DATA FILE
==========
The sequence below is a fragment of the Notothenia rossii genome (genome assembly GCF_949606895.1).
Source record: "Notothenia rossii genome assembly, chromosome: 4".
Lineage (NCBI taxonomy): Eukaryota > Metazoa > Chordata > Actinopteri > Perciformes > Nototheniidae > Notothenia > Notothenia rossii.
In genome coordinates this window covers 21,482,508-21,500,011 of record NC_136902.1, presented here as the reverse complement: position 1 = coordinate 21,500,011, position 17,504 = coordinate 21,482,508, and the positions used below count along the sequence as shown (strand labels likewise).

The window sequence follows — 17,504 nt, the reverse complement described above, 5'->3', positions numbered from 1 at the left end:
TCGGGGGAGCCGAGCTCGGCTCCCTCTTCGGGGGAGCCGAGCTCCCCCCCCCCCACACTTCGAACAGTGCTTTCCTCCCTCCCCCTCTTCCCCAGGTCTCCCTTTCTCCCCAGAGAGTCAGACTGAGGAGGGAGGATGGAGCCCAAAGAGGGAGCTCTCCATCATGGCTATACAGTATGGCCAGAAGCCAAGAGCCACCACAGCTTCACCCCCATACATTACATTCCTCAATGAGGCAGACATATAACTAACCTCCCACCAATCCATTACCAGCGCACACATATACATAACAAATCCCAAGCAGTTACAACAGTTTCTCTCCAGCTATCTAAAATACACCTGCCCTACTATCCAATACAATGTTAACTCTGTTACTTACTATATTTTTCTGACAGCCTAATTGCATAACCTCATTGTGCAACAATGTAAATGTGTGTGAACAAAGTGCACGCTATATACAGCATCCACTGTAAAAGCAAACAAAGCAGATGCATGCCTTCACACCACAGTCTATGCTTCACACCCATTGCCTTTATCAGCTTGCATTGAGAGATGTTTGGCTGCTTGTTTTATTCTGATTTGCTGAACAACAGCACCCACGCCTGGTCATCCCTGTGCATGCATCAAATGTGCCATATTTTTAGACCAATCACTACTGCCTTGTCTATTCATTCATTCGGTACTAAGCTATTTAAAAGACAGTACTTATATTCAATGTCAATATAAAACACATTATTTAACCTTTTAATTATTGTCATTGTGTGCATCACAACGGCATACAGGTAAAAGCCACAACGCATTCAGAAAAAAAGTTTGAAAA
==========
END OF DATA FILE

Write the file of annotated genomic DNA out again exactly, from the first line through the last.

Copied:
The sequence below is a fragment of the Notothenia rossii genome (genome assembly GCF_949606895.1).
Source record: "Notothenia rossii genome assembly, chromosome: 4".
Lineage (NCBI taxonomy): Eukaryota > Metazoa > Chordata > Actinopteri > Perciformes > Nototheniidae > Notothenia > Notothenia rossii.
In genome coordinates this window covers 21,482,508-21,500,011 of record NC_136902.1, presented here as the reverse complement: position 1 = coordinate 21,500,011, position 17,504 = coordinate 21,482,508, and the positions used below count along the sequence as shown (strand labels likewise).

The window sequence follows — 17,504 nt, the reverse complement described above, 5'->3', positions numbered from 1 at the left end:
TCGGGGGAGCCGAGCTCGGCTCCCTCTTCGGGGGAGCCGAGCTCCCCCCCCCCCACACTTCGAACAGTGCTTTCCTCCCTCCCCCTCTTCCCCAGGTCTCCCTTTCTCCCCAGAGAGTCAGACTGAGGAGGGAGGATGGAGCCCAAAGAGGGAGCTCTCCATCATGGCTATACAGTATGGCCAGAAGCCAAGAGCCACCACAGCTTCACCCCCATACATTACATTCCTCAATGAGGCAGACATATAACTAACCTCCCACCAATCCATTACCAGCGCACACATATACATAACAAATCCCAAGCAGTTACAACAGTTTCTCTCCAGCTATCTAAAATACACCTGCCCTACTATCCAATACAATGTTAACTCTGTTACTTACTATATTTTTCTGACAGCCTAATTGCATAACCTCATTGTGCAACAATGTAAATGTGTGTGAACAAAGTGCACGCTATATACAGCATCCACTGTAAAAGCAAACAAAGCAGATGCATGCCTTCACACCACAGTCTATGCTTCACACCCATTGCCTTTATCAGCTTGCATTGAGAGATGTTTGGCTGCTTGTTTTATTCTGATTTGCTGAACAACAGCACCCACGCCTGGTCATCCCTGTGCATGCATCAAATGTGCCATATTTTTAGACCAATCACTACTGCCTTGTCTATTCATTCATTCGGTACTAAGCTATTTAAAAGACAGTACTTATATTCAATGTCAATATAAAACACATTATTTAACCTTTTAATTATTGTCATTGTGTGCATCACAACGGCATACAGGTAAAAGCCACAACGCATTCAGAAAAAAAGTTTGAAAA